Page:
Today’s reflection is by Bondings 2.0 contributor Michaelangelo Allocca, whose brief bio can be found by clicking here.
Today’s liturgical readings for the Third Sunday of Easter can be found here.
“What are you, a masochist?” We in the Catholic LGBTQ community sometimes hear this question from well-meaning, non-Catholic friends, who wonder how we can remain in a Church that seems, in many ways, not to want us. For evidence that this is common, look no further than this blog’s guideline for comments. There would be no need for a rule against telling someone to leave the Church, if that suggestion didn’t get made frequently for the reason I mentioned at the start of this paragraph.
That question haunts me when I ponder today’s readings. I sense a similarity between our community and the Apostles in today’s first reading from Acts 5. In regard to the abuse and persecution the Apostles experienced, we are told that they left the Sanhedrin, “rejoicing that they had been found worthy to suffer dishonor for the sake of the name.” Should we not, as they did, rejoice to be found worthy to suffer dishonor for the name of Jesus, who always went to the margins to meet all who needed him, and always included rather than excluded? And yet, isn’t it masochistic to rejoice in one’s own rejection or persecution?
I have a similar reaction to the second reading, from Revelation, where the heavenly host sings, “Worthy is the Lamb that was slain, to receive power and riches (… fill in the rest from Handel’s Messiah).” I hear, “yes, good: those who are slain are worthy to receive, etc …” But then the nagging “what are you, a masochist?” voice speaks up again: it doesn’t actually say the Lamb is worthy because he was slain; and besides, since when am I the Lamb of God, who taketh away the sin of the world?
Ultimately, I persist in believing that it is spiritually healthy to identify with, and be consoled by, the suffering of the Apostles, and of Jesus himself, and finally to praise God, Who in the words of today’s psalm, “did not let my enemies rejoice over me.” The psalmist reminds us that persecutors may have the upper hand for a time, but that they do not have the final word.
And so my feeling is not masochism, but hope. Not in the cheap-optimism sense of Scarlett O’Hara’s “after all, tomorrow is another day,” but in the sense of the theological virtue that told Dr. Martin Luther King that “the arc of the moral universe is long, but it bends toward justice.” I see this long bending in the Church trying, inch by inch, to catch up with Jesus’s nurturing and welcoming love, and abandon the Sanhedrin-like need to control and to compel.
On that front, we have encouraging words from two European prelates. Cardinal Jean-Claude Hollerich of Luxembourg recently told an interviewer that he considered current teaching on homosexuality “no longer correct,” and not based on science, and recommended a “fundamental revision of the doctrine.” Then, Bishop Georg Bätzing, head of the German bishops’ conference, also told a magazine that Church teaching needs to change. And when he was asked if same-sex relationships were permissible, he said: “Yes, it’s OK if it’s done in fidelity and responsibility. It doesn’t affect the relationship with God.” While some might argue that such statements are too little, too late, I am old enough to remember when the concept of a bishop, never mind a cardinal, speaking thus was inconceivable.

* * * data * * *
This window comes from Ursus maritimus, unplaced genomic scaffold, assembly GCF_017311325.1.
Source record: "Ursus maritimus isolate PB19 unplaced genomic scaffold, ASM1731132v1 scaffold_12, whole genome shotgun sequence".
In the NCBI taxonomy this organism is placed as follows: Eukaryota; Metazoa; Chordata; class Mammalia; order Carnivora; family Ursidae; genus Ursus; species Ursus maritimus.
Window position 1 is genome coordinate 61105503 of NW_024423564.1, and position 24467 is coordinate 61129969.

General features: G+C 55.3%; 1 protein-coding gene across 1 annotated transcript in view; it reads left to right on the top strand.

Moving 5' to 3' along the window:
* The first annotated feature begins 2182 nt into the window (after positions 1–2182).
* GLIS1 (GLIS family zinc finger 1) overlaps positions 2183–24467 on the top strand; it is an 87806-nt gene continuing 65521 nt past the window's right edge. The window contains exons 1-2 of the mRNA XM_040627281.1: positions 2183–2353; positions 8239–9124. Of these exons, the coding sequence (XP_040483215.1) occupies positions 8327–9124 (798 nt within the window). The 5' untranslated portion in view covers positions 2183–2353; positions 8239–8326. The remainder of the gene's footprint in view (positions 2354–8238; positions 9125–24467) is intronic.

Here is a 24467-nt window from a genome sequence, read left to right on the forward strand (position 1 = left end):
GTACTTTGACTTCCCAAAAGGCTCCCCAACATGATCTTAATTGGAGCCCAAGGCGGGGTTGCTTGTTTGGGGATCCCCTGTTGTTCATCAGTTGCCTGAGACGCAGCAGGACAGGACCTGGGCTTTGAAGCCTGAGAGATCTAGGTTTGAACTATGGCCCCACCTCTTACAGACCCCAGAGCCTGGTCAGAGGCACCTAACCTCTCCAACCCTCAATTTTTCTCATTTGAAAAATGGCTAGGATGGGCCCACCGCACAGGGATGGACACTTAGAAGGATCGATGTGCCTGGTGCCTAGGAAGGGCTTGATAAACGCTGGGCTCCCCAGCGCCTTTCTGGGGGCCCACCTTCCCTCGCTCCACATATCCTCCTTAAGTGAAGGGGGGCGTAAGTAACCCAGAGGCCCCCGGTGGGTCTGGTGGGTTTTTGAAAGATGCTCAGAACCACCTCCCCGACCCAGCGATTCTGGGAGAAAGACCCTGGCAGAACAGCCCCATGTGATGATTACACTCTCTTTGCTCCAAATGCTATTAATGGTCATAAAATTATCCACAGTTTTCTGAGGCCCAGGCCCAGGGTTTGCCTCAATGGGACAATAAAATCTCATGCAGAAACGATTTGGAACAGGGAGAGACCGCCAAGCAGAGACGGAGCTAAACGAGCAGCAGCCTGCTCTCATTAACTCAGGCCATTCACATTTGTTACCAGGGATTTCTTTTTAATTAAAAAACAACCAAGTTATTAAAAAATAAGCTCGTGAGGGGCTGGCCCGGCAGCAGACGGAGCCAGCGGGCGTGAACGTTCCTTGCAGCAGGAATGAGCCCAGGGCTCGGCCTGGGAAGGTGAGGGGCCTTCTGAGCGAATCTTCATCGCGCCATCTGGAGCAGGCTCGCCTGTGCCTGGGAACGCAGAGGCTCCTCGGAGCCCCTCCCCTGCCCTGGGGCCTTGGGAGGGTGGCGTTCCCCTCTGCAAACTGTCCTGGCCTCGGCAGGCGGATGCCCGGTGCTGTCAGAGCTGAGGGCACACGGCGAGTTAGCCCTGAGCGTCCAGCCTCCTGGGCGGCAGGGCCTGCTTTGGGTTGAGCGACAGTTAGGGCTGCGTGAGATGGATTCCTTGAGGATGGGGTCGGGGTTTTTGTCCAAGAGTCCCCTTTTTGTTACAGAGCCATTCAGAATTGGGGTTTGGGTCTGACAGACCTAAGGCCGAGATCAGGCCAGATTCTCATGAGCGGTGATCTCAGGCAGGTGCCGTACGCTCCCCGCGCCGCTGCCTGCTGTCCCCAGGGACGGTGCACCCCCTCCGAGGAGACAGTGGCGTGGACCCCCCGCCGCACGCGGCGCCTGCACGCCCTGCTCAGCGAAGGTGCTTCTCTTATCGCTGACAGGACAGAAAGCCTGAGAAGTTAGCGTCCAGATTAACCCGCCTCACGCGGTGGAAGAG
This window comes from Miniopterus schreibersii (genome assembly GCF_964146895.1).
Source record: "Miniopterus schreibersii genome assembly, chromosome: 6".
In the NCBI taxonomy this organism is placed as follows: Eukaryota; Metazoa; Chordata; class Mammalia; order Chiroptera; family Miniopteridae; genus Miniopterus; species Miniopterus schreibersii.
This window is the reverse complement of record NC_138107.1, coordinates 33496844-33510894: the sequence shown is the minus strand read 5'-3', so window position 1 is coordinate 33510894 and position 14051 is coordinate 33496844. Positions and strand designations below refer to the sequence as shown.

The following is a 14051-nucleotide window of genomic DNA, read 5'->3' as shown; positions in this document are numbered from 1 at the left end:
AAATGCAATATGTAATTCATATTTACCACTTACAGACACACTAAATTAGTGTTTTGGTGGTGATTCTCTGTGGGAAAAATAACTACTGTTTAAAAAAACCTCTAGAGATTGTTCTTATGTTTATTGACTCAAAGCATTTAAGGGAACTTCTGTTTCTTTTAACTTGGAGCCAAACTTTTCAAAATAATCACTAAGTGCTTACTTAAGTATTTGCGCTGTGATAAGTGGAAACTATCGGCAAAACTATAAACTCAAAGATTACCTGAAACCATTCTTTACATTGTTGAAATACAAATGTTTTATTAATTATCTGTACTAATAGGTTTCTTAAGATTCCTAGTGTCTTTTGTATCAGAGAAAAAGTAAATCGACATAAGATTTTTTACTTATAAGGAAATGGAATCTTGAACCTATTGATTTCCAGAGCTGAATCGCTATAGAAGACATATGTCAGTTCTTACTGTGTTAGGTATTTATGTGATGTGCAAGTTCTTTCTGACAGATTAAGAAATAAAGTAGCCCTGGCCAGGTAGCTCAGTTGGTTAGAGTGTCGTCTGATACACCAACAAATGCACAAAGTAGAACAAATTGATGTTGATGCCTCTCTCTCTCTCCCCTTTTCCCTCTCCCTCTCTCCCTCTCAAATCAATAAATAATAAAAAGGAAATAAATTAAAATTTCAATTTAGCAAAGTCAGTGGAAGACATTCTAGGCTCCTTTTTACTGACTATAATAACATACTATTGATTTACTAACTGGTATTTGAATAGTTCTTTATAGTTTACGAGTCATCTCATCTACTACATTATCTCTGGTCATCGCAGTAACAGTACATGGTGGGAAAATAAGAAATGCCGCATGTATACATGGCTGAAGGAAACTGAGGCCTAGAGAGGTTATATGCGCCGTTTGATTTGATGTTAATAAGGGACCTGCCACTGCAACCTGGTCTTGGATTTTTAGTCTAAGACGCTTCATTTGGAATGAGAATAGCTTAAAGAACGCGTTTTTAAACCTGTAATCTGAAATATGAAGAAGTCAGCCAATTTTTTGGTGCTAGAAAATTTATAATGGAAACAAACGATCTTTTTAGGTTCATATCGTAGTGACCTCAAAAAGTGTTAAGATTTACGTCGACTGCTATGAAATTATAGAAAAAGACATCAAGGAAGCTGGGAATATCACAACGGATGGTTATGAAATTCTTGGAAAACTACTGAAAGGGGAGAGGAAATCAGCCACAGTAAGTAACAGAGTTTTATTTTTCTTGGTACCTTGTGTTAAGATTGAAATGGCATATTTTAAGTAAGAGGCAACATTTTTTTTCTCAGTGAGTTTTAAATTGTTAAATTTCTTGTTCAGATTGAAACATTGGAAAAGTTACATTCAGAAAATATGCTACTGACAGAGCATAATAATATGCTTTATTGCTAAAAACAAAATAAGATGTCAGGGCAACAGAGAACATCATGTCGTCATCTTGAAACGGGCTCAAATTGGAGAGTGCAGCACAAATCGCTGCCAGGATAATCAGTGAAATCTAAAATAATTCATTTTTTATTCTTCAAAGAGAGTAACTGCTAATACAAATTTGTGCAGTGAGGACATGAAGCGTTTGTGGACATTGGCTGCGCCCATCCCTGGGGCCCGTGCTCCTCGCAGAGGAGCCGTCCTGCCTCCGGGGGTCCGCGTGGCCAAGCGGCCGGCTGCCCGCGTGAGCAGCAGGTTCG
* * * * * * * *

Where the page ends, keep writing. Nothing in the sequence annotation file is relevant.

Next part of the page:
And yet the bending of the arc is ever slow, only inch-by-inch: soon after, Cardinal George Pell told another interviewer that these two bishops should be reprimanded, perhaps even silenced, by the Dicastery for the Doctrine of the Faith. I wonder if Pell noticed how well an attempt to silence the Apostles worked (Acts 5:27-28) when the high priest “gave them orders to stop teaching,” and they continued doing so even more boldly. Pell was once on Pope Francis’ council of cardinal advisors, and his statements are still noticed by many.
Still, the arc continues to bend. Were the queer-positive bishops reprimanded? Did they back down or recant? No, instead, there was repetition with emphasis. Cardinal Reinhard Marx of Munich-Freising (ironically, the same diocese once headed by a cardinal named Ratzinger) repeated Hollerich’s and Bätzing’s call for change in the church’s teaching, and their endorsement of potential sanctity in same-sex relationships. Most startling of all, he also announced that he himself had actually blessed same-sex couples. Marx never mentioned Pell, but it is striking – and I doubt coincidental – that he made his statements just two weeks after Pell’s attack on the other two bishops. Marx (unlike Pell) remains a member of Pope Francis’ council of cardinal advisors, hinting that the Pell side may be waning in influence.
My final proof that I see through the lens of hope, not masochism, is found in today’s gospel. John 21 contains two distinct episodes, tied together by the idea of leadership as feeding, not dictating; nurturing, not giving orders. The third time Jesus meets the apostles after the Resurrection, he finds them back at their fishing jobs, as if unchanged by their experiences with him. Yet he does not open with “let’s set a few things straight,” (which, in John’s gospel, might not be surprising) but with, “Come and have breakfast.” He meets them where they are, tends to their needs, and patiently lets them grope their way to the truth.
He then singles out the one who had the most reason for shame and regret, and puts him in charge. In case it’s still not clear which side Jesus takes, the commission comes as “feed my lambs … tend my sheep … feed my sheep,” and not correct them, dominate them, rebuke them. This is how Jesus understands leadership, and that is all I need to have hope that the loving and welcoming voices will ultimately carry the day.
—Michaelangelo Allocca, May 1, 2022